This is a question I have asked myself for quite some time. Recently I've seen a feature about scientists who claim morals have nothing to do with our religion, but with our upbringing and genes. What a drawback for the conservatives and fundamentalists (who won't believe this anyway, as it's science).
So what do those scientists really tell us?
Experiments show, they claim, that little children (about 2-4 years old, which means they've not received a 'moral education', or at least not a lot of it) show helpfulness as well as adults (or not...). This suggests that the will to help others of our kind is somehow build into our genes - just like instinctive behaviour of every creature on earth.
Other experiments, which were conducted with adult people, also show that we share more liberally than economists would give us credit for. When faced with the task of sharing a certain amount of money with another, unknown person, most prefer to offer the other one 50% (they do not share money they've earned, but money freely given by a third source). Economists would expect the offers to be something like 70-80% to the person itself and 30-20% to the one they're supposed to share with. Mostly Economists are wrong. Now, the interesting part is that the people taking part in this experiment came from different countries and different religions. Some were very religious while others weren't religious at all.
This shows that religion as a such (no matter which one) is not an important factor in our morals.
It is indirectly one, though, because society is something which defines our morals and society itself is to a certain degree influenced by the main religion.
This doesn't mean the basic morals differ a lot because of religion, since basically all religion damn the same sins and approve of the same actions. Hurting others and stealing from them is a sin, thus it is damned. Being kind to others and giving is approved of and thus a 'good deed'. Realizing this made me suspect that maybe our religions also come from our genes - if we tend to behave in a certain way towards others of our kind, is it unrealistic to think that our 'natural' behaviour will have an influence on our philosophies and religions? We may have stopped to give our gods a human body, as the people of Ancient times did. We may have stopped to see our gods as someone you can simply meet (even though at least the Christians somehow don't manage to keep away from seeing God as some sort of old man with a long, white beard). But we still see the morals as something that should go with what we feel is right.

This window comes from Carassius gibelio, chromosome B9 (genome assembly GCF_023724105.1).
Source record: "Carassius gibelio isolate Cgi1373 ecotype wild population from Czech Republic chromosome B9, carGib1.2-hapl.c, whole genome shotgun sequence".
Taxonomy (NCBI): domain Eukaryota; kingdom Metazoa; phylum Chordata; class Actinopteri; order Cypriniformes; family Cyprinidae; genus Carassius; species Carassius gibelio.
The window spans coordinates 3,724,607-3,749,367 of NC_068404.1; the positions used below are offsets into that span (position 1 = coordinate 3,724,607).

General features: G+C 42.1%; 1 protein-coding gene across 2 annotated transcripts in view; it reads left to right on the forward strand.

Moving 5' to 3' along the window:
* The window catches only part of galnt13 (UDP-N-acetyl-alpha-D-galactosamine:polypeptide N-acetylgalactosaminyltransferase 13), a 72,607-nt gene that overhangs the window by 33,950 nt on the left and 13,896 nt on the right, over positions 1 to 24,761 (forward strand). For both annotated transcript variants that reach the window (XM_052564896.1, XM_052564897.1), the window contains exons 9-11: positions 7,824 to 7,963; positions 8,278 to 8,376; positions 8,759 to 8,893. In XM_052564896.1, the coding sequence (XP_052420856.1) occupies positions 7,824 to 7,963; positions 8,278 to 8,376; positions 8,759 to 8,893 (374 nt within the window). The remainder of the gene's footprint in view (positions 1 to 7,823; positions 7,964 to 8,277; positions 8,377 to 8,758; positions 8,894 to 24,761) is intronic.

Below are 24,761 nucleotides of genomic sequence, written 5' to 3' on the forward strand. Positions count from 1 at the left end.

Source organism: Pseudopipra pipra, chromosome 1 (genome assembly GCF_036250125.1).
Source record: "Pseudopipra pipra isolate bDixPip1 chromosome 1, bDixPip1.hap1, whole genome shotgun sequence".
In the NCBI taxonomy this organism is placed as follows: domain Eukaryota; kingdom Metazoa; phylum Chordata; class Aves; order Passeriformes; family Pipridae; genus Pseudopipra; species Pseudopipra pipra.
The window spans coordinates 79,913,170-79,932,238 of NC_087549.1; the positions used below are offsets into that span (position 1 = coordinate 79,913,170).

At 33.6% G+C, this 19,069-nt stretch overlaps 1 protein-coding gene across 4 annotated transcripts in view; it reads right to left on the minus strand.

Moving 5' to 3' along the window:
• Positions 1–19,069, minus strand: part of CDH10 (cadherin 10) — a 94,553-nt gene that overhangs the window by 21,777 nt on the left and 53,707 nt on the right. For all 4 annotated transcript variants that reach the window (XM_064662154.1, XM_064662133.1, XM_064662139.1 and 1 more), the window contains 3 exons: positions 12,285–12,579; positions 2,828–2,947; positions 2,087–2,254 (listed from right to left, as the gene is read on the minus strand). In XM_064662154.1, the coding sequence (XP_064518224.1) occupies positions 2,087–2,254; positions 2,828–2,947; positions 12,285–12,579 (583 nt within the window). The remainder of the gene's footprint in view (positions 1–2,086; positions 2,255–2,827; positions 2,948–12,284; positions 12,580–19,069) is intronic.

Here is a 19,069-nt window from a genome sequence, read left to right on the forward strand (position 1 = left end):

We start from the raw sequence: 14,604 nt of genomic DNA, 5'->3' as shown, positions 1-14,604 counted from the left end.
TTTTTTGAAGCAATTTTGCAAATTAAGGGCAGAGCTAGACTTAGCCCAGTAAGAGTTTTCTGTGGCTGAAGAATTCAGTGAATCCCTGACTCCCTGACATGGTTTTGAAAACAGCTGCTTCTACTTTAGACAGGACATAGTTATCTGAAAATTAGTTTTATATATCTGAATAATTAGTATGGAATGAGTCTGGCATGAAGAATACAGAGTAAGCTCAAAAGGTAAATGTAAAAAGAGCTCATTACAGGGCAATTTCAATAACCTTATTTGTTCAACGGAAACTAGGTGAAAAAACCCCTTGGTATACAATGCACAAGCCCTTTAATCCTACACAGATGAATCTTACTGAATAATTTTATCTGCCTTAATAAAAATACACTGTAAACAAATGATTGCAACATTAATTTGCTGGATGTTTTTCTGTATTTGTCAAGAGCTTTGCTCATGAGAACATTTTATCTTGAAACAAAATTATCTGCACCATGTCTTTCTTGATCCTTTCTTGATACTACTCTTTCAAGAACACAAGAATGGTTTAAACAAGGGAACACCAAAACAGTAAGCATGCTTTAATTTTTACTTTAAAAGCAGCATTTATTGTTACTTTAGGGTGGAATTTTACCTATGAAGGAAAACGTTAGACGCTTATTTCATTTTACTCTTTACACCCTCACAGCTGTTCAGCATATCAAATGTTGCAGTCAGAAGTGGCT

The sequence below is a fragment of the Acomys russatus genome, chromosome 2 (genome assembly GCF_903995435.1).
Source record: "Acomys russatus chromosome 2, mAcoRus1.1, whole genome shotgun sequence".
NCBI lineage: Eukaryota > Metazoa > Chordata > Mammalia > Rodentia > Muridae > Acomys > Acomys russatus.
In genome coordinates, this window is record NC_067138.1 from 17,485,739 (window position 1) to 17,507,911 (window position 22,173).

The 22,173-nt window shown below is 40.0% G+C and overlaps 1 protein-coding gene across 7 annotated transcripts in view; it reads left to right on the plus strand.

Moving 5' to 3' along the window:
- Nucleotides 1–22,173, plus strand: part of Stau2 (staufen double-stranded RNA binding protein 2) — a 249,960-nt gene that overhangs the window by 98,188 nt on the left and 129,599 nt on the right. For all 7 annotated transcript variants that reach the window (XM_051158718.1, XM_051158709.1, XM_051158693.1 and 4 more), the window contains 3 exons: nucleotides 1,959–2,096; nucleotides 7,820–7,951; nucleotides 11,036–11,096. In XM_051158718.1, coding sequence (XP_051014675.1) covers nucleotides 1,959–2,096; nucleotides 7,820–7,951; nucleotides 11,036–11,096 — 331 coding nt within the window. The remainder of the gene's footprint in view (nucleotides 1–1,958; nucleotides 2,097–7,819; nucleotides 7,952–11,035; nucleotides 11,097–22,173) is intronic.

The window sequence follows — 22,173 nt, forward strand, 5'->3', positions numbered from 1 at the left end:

This is the main difference between our moral feelings and the law. The law is based on our morals, but it doesn't change as fast as they may. So while something is still legal or illegal by the law book, this might have changed in our minds already.
But back to the question about the origins of morals.
If we inherit the most basic morals we have, then there would be no need to teach them to anyone - but we still don't know what the most basic morals are.
Most of our morals seem to come from the society we live in, though. We may be naturally inclined to help our own kind, but apart from that we are sometimes worse for our own species than any other creature. (Homo hominis lupus, just for those of you who had Latin at school, though I personally learned this saying from a novel for adolescents when I was about 12.) The way we act towards others is mostly determined by what the society approves of. As we all are social beings, we want to be accepted and respected by the society we live in (i.e. all other humans around us) and therefore we are ready to accept the rules of society (not to be confused with laws, see above) and at least openly agree with it's morals. What we think about them stays in our own mind.
So in essence moral isn't given to us by God - and if He approves of it or not we'll all learn after we've died, I think. We (as a society) make our own morals - and this is something especially conservatives should realize soon.